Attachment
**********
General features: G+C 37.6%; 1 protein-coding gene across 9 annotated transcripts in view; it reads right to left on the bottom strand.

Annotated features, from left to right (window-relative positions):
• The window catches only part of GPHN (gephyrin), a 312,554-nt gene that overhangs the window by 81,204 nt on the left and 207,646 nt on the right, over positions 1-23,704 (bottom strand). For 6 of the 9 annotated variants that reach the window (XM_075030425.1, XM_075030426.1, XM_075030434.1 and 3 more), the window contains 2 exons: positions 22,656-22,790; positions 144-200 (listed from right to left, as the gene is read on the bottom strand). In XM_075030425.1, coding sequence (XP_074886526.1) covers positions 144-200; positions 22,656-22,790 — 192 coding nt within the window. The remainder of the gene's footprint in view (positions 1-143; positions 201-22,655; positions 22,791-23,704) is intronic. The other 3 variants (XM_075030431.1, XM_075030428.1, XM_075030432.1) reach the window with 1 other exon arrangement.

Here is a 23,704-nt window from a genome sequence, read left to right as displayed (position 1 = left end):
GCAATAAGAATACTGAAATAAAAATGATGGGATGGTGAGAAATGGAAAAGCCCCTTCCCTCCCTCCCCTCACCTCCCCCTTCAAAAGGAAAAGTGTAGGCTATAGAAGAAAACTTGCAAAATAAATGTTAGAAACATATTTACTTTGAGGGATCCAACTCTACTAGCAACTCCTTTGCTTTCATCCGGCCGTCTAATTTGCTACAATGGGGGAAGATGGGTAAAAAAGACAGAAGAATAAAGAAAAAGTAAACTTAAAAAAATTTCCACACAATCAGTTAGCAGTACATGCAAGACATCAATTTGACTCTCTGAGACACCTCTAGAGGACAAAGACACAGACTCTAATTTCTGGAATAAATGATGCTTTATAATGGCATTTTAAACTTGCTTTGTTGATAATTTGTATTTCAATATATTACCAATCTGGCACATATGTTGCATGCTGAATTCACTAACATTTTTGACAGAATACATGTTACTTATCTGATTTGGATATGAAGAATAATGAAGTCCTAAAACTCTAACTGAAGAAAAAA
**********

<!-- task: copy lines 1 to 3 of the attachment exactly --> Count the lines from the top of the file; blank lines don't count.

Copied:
General features: G+C 37.6%; 1 protein-coding gene across 9 annotated transcripts in view; it reads right to left on the bottom strand.

Annotated features, from left to right (window-relative positions):
• The window catches only part of GPHN (gephyrin), a 312,554-nt gene that overhangs the window by 81,204 nt on the left and 207,646 nt on the right, over positions 1-23,704 (bottom strand). For 6 of the 9 annotated variants that reach the window (XM_075030425.1, XM_075030426.1, XM_075030434.1 and 3 more), the window contains 2 exons: positions 22,656-22,790; positions 144-200 (listed from right to left, as the gene is read on the bottom strand). In XM_075030425.1, coding sequence (XP_074886526.1) covers positions 144-200; positions 22,656-22,790 — 192 coding nt within the window. The remainder of the gene's footprint in view (positions 1-143; positions 201-22,655; positions 22,791-23,704) is intronic. The other 3 variants (XM_075030431.1, XM_075030428.1, XM_075030432.1) reach the window with 1 other exon arrangement.